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CD Johannes Brahms

Johannes Brahms
Sonaten für Violoncello und Klavier
Sechs Liedtranskriptionen

The Mürzzuschlag Brahms Museum’s "Brahms Piano"

Johann Baptist Streicher & Son

Fol­low­ing Johannes Brahms’ advice, in Octo­ber 1881 Richard and Maria Fellinger bought a black grand piano from the cel­e­brat­ed piano man­u­fac­tur­ing firm of Emil Stre­ich­er.

Brahms was intro­duced to the Fellinger fam­i­ly by Clara Schu­mann in 1881. Over the next few years, this acquain­tance­ship grew into a deep friend­ship. The Fellingers and Brahms spent the sum­mer of 1885 togeth­er in Mürz­zuschlag, and Brahms became a reg­u­lar guest at the Fellinger res­i­dence, the Aren­berg palais, in Wien Erd­berg.

Between 1882 and 1885 Brahms played no few­er than thir­ty house con­certs at the Fellinger’s on the Stre­ich­er grand piano with renowned friends and col­leagues includ­ing cel­list Robert Haus­mann, clar­inetist Richard Mühlfeld, vio­lin­ist Maria Sol­dat-Roeger, singer Her­mine Spies and the Joachim Quar­tet. In 1889 Brahms record­ed the only acoustic record of his play­ing on the Stre­ich­er grand using an Edi­son wax cylin­der acquired by Robert Fellinger.

In par­tic­u­lar, Brahms often per­formed both his sonatas for cel­lo and piano at the Fellinger’s with the cel­list of the famous Joachim Quar tet, Robert Haus­mann. He even pub­licly per formed the 2nd Cel­lo Sonata in F Major, Op. 99 on the Stre­ich­er grand at the Fellinger’s in a house con­cert sev­er­al days pri­or to its offi­cial pre­miere in the Musikvere­in of Vien­na. In Richard Fellinger’s book, “Mem­o­ries of Brahms” (pub­lished in 1997 by the Brahms Muse­um Mürz­zuschlag and revised by Imo­gen Fellinger), his rela­tion­ship with Brahms is described with great feel­ing. Dr. Imo­gen Fellinger, the great-niece and last direct descen­dent of Brahms’ friends, Richard and Maria Fellinger, donat­ed this unique instru­ment to the Brahms Muse­um.

Piano builder Gert Hech­er (www.hecherpiano.com) skill­ful­ly restored the Stre­ich­er grand in 2002. The cross strung, 2.4 meter long piano “Nr. 8105” with Vien­nese action and a forged iron frame­work was man­u­fac­tured in 1880 by the firm Emil Stre­ich­er. It is on exhib­it at the Brahms Muse­um, and is played reg­u­lar­ly dur­ing muse­um con­certs.
In the inter­est of pre­serv­ing the over­tone-rich sound char­ac­ter­is­tic of the Stre­ich­er grand, record­ing engi­neer Ernst Frei­hoff used an ORTF record­ing tech­nique and close­ly placed micro­phones. Record­ed from a sin­gle loca­tion, this cre­ates a sound expe­ri­ence sim­i­lar to hear­ing a live per­for­mance while seat­ed in a con­cert hall. Play­ing the two Brahms cel­lo sonatas, par­tic­u­lar­ly on this Stre­ich­er grand with Vien­nese action cre­ates an inter­est­ing chal­lenge for the pianist.

This chal­lenge, as well as Brahms’ 175th birth­day in 2008 inspired these record­ings in the “Kun­sthaus” in Mürz­zuschlag. Ronald Fuchs and Chan­da Van­der­Hart play, in addi­tion to the two cel­lo sonatas, six Brahms lieder tran­scrip­tions in their orig­i­nal keys. The lieder select­ed have a spe­cial con­nec­tion to both the Stre­ich­er piano and with Mürz­zuschlag itself. Brahms played sever­el of them, includ­ing “Wie Melo­di­en zieht es mir” with Her­mine Spies, and com­posed both “Sap­phis­che Ode” and “Der Tod, das ist die küh­le Nacht” dur­ing his time in Mürz­zuschlag.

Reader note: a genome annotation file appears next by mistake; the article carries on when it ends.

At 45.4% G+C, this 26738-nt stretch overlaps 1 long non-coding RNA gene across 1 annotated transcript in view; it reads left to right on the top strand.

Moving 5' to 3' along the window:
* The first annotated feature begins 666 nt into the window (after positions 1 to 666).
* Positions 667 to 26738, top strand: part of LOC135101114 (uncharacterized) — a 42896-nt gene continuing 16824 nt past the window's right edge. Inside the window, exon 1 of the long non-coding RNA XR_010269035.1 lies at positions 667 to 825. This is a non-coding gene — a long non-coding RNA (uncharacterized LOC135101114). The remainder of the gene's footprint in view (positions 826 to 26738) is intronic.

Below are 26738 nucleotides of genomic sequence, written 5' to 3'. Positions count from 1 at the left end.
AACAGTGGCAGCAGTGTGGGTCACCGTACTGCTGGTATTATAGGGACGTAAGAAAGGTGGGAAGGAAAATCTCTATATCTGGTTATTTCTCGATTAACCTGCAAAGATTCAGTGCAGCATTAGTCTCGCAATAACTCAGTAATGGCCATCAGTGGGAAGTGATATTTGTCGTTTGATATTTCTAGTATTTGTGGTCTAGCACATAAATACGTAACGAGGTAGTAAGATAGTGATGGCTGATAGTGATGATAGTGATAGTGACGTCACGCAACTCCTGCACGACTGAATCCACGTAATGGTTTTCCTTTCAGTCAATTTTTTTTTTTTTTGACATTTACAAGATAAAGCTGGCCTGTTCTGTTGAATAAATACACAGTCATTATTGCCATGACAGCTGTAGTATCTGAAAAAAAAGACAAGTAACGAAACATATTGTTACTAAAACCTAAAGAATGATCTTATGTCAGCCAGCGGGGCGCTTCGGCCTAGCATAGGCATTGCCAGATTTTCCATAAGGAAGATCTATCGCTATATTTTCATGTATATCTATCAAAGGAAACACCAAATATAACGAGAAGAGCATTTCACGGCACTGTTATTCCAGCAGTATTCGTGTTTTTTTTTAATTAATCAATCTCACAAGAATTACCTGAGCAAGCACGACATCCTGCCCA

The Mürzzuschlag Brahms Museum’s "Brahms Piano"

Manufactured by Johann Baptist Streicher & Son

Fol­low­ing Johannes Brahms’ advice, in Octo­ber 1881 Richard and Maria Fellinger bought a black grand piano from the cel­e­brat­ed piano man­u­fac­tur­ing firm of Emil Stre­ich­er.

Brahms was intro­duced to the Fellinger fam­i­ly by Clara Schu­mann in 1881. Over the next few years, this acquain­tance­ship grew into a deep friend­ship. The Fellingers and Brahms spent the sum­mer of 1885 togeth­er in Mürz­zuschlag, and Brahms became a reg­u­lar guest at the Fellinger res­i­dence, the Aren­berg palais, in Wien Erd­berg.

Continue reading about the Brahms piano on the second tab on this page

Chan­da Van­der­Hart, Piano
Johann Bap­tist Stre­ich­er & son, Vien­na 1880
Ronald Fuchs, Cel­lo
Gio­van­ni Bat­tista Gaibis­so, Alas­sio 1911

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Brahms Muse­um Wiener Straße 4, A-8680 Mürz­zuschlag
Tel.: +43/3852 3434  www.brahmsmuseum.at | info@brahmsmuseum.at

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Johannes Brahms: Sonatas for Cello and Piano - Chanda VanderHart & Ronald Fuchs

Chanda VanderHart & Ronald Fuchs: Johannes Brahms. Sonatas for cello and piano - Six lieder transcriptions

Johannes Brahms

Sonata for cello and piano in e minor, Op. 38

1 Alle­gro non trop­po  .….….….…..15:20
2 Alle­gret­to qua­si Menuet­to .…..06:08
3 Alle­gro .….….….….….….….….……07:30

Sonata for cello and piano in F Major, Op. 99

4 Alle­gro vivace  .….….….….….……08:53
5 Ada­gio affet­tu­oso .….….….….….06:53
6 Alle­gro pas­sion­a­to .….….….….….08:14
7 Alle­gro molto .….….….….….….…..05:03

Six lieder transcriptions for cello and piano

8 »Der Tod, das ist die küh­le Nacht« Op. 96 Nr. 1 .…..02:21
9 »Wie Melo­di­en zieht es mir« Op. 105 Nr. 1 .….….……02:03
10 »Sap­phis­che Ode« Op. 94 Nr. 4 .….….….….….….….….02:12
11 »Meine Liebe ist grün« Op. 63 Nr. 5  .….….….….….…01:40
12 »Liebe­streu« Op. 3 Nr. 1 .….….….….….….….….….….….02:04
13 »An eine Aeol­sharfe« Op. 19 Nr. 5  .….….….….….……03:30

Total time .….….…… 71:58

Pre­miere record­ing of the Brahms Muse­um “Brahms piano”
Mfg Johann Bap­tist Stre­ich­er & Son 1880
Record­ed from July 25th–28th, 2008 in the “Kun­sthaus” Mürz­zuschlag
Record­ing Engi­neer: Ernst Frei­hoff
Sound Engi­neer: Andreas Schuh­mann
Graph­ic design: Michael Glet­thofer, Michael Murschetz
Trans­la­tion: Chan­da Van­der­Hart